In Korean Zen tradition, there are 1,700 kong-ans (“ko’an” in Japanese) used to check the attainment of the practitioner. Zen Master Seung Sahn, when he taught in the West, selected ten that he considered to be very important. They were called the Ten Gates (later expanded to become the Twelve Gates). As he taught, he used many more kong-ans, and added new ones: those that have Christian and Taoist references, and his own. They are published in a book titled “The Whole World is a Single Flower”. Teachers all around the world verified in Kwan Um School of Zen — Zen Masters and Ji Do Beop Sa – use the book to teach Zen students.

Sitting Meditation

Sitting Meditation

buddha

Many people imagine sitting meditation as sitting up straight on a cushion, legs crossed. That may be a formality in terms of body posture. 

In a larger context, however, Zen practice includes more than sitting meditation – bowing, chanting, and all activities in everyday life are part of Zen. This means Zen isn’t so much about the bodily posture – it’s more about how we control and use our minds. 

If you keep either the body or the mind higher than another, that is not complete Zen. Although everything is truly created from mind alone, for most people, the mind is heavily affected by how they keep their bodies. 

And because of that, various formalities in Zen have appeared over the ages that employ techniques using our bodies. Many people have attained enlightenment and wisdom by practicing them. 

Sitting meditation is one of those techniques unique to Zen, and it is considered a very important part in the Zen tradition. 

Bowing Meditation

Why We Bow
by ZM DaeBong Sunim

buddha

Bowing practice means awake. Bowing very quickly your body and your mind become one. It’s also a very good way to take away lazy, desire and anger mind. Often, when we wake up, our consciousness and our body doesn’t quickly connect. That’s why, first thing in the morning, we do one hundred and eight bows. Bowing practice is like a repentance ceremony every morning. Through these one hundred and eight bows, your body and your consciousness very quickly become one. Then, being clear and functioning clearly is possible.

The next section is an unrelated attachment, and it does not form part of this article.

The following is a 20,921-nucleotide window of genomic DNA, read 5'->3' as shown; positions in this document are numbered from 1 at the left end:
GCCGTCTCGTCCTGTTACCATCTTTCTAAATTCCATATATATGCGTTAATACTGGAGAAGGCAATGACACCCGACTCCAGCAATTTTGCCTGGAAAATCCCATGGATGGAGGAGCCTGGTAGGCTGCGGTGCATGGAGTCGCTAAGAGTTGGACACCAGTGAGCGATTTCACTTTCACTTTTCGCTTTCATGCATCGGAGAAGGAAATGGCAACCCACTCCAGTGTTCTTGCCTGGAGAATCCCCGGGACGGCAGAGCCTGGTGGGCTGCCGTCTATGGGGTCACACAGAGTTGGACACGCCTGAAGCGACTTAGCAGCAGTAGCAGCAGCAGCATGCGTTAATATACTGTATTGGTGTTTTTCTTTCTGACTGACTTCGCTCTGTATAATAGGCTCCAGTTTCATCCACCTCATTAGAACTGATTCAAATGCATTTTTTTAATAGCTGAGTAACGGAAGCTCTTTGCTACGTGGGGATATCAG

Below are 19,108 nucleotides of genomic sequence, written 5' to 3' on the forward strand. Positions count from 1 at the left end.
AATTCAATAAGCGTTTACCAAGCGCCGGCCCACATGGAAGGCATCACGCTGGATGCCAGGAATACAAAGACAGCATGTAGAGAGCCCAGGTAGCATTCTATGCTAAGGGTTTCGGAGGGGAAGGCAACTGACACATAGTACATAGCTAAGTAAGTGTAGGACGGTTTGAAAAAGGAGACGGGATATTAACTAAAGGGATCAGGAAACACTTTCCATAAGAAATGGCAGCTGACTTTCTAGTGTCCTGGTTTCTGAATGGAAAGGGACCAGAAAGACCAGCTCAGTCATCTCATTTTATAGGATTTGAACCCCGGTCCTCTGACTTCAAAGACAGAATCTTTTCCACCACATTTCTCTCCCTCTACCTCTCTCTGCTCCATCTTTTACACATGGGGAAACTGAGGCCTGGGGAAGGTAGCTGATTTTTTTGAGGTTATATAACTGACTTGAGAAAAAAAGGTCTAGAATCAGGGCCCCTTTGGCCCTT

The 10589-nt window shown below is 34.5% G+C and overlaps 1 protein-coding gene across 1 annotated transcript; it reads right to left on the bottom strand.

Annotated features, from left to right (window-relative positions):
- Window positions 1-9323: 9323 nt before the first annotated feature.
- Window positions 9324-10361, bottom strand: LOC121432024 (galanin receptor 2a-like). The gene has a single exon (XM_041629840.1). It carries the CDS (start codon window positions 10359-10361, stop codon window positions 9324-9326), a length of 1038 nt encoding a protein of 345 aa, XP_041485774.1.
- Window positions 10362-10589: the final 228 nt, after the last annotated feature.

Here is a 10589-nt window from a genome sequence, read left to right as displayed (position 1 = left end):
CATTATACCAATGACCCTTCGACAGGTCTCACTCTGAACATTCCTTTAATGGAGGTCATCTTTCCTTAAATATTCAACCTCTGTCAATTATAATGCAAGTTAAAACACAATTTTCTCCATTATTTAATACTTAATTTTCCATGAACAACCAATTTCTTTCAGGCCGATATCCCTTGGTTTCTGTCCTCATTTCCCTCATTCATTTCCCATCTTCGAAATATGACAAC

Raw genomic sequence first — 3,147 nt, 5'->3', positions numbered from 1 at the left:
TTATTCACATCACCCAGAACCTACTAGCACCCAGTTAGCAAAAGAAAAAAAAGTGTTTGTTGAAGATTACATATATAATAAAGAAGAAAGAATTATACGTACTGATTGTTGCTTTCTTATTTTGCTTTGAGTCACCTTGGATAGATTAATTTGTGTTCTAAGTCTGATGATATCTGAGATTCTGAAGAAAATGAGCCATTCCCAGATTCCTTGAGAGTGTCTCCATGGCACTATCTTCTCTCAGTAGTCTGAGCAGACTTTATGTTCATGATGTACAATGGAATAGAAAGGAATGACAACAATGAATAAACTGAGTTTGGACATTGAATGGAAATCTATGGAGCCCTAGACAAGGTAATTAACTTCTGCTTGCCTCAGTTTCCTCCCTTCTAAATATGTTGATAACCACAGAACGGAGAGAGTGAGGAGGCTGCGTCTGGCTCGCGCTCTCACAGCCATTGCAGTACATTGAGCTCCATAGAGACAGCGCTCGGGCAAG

Also, there are some people who cannot sit. Maybe they have a little crazy mind or too much thinking. If they sit, they cannot control their consciousness. For them, using their body some way is very important. In Buddhism, everything’s direction is the same point — how to perceive my true nature and save all beings from suffering.

Bowing means I want to realize my true nature not attach to small mind and take our karma, our thinking, and return to this moment very clearly. I want to find my true nature and save all beings from suffering.

Buddha is not God. Somebody asked Buddha “Are you a God? or Are you a Man?” then Buddha said “I am awake!”.

Point of bowing is to become awake.

Chant

Why We Chant
by Zen Master Seung Sahn on Sep 1, 1975

buddha

One Sunday evening, after a Dharma talk at the International Zen Center of New York, a student asked Seung Sahn Soen-sa, “Why do you chant? Isn’t sitting Zen enough?”

Soen-sa said, “This is a very important matter. We bow together, chant together, eat together, sit together, and do many other things together here at the Zen Center. Why do we practice together?

“Everybody has different karma. So all people have different situations, different conditions, and different opinions. One person is a monk, another is a student, another works in a factory; one person always keeps a clear mind, another is often troubled or dissatisfied; one person likes the women’s movement, another doesn’t. But everybody thinks, ‘My opinion is correct!’